Scottish National Dictionary (1700–)
About this entry:
First published 1934 (SND Vol. I).
This entry has not been updated but may contain minor corrections and revisions.
A′GAIT, A′GATE, adv.
1. On the road, afoot, going about (esp. after illness).Sc. 1825 Jam.2:
Ye're air agait the day.Sc. 1874 Hislop Sc. Anecd. 215:
They're unco shauchlin [sc. shoon], and aiblins may gar me cowp i' the glaur, when I gang agate.Mry. a.1927:
He wis agait early.Rxb. 1923 Watson W.-B.:
Agate, on foot; out and about.
2. Away.Sc. 1822 A. Cunningham Trad. Tales II. 290:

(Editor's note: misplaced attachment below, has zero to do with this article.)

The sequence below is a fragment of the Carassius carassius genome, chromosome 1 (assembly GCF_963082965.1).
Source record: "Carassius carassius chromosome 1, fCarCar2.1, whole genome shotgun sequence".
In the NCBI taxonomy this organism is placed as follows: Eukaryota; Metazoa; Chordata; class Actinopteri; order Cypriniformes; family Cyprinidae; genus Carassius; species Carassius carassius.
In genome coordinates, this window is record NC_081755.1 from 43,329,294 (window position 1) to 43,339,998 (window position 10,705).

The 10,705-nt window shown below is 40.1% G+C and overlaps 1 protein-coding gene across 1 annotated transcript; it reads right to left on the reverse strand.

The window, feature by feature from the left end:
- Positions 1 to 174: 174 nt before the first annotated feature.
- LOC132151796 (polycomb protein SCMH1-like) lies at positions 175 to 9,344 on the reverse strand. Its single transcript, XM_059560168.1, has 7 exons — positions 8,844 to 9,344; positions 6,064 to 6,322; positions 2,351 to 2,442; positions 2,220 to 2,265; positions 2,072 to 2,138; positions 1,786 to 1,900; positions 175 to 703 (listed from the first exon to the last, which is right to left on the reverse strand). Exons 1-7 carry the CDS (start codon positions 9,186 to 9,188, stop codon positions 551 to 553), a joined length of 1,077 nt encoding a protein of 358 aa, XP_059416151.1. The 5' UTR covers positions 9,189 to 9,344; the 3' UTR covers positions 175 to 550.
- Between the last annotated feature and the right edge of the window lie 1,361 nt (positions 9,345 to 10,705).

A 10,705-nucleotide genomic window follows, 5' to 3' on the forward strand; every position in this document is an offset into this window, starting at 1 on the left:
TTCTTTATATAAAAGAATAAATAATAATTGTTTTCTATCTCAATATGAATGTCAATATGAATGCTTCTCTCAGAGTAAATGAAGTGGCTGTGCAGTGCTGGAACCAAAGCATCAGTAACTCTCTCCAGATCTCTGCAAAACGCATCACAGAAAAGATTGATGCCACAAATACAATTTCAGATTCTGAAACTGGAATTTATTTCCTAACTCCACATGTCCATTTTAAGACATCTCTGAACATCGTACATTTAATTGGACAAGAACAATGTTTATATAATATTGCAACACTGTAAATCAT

Though it's sinful-like to send the poor messenger a mile agate with a lie in his mouth without a glass of brandy.em.Sc. 1920 J. Black Airtin' Hame 63:
I've been far awa', As far agate as London toon.Gall. 1900 R. J. Muir Mystery of Muncraig 58:
“I have found her.” “Eh? Where?” “Nae farrer agate than Barcloy.”
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"A'gait adv.". Dictionary of the Scots Language. 2004. Scottish Language Dictionaries Ltd. Accessed 2 Dec 2022 <http://www.dsl.ac.uk/entry/snd/snd00060590>